Copyright FAQ: How Do I Protect a Photograph?

Thanks to the Internet, it is possible to share a photograph in a matter of seconds. However, this same technology also makes it easier for someone to use your photo without your permission or without paying a fee. Therefore, it is often necessary to take steps to protect it under copyright law.

Claims to copyright in both published and unpublished photographs can be registered in the U.S. Copyright Office. Published and unpublished photographs cannot be registered on the same application, so it is important to know the difference.

Under copyright law, publication has a very distinct meaning. As explained by the U.S. Copyright Office, “It requires the distribution of copies of the photograph to the public by sale or other transfer of ownership or by rental, lease, or lending. Offering to distribute copies to a group of people for purposes of further distribution or public display also constitutes publication.” Most importantly, a public display of a photograph alone does not meet the definition of publication.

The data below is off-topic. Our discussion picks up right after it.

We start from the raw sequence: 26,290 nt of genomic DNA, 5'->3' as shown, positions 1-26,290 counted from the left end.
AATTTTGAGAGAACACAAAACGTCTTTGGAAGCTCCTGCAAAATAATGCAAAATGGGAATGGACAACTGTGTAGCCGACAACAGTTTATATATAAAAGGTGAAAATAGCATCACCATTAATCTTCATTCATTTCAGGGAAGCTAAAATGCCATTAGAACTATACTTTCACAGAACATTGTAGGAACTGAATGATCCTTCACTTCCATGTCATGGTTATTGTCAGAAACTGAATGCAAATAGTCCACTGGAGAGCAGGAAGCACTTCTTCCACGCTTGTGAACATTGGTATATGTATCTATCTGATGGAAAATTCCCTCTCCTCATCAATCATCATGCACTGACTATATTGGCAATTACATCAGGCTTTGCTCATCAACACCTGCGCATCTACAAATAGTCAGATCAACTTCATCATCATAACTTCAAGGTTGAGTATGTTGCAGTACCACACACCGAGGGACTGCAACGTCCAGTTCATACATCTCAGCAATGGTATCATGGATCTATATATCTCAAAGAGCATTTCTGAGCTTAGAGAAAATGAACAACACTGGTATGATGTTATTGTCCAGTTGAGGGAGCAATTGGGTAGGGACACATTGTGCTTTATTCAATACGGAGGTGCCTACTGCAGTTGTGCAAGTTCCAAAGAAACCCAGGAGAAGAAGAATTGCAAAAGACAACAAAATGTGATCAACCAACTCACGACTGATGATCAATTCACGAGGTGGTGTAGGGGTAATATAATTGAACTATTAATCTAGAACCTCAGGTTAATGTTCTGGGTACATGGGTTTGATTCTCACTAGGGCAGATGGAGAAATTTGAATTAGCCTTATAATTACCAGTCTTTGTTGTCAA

For published photographs, applicants can apply to register a single published photograph or an entire unit or package of published photographs in one application. A collection of published photographs could include photos in a calendar, a set of baseball cards, or illustrations in a book.

Applicants can also register a single unpublished photo or a collection. For collections of unpublished photographs the photographs must be neatly assembled; a collection title must be provided; the same party must be the copyright claimant for all the photos; and one author must have either created or contributed to all the photos.

Source: U.S. Copyright Office


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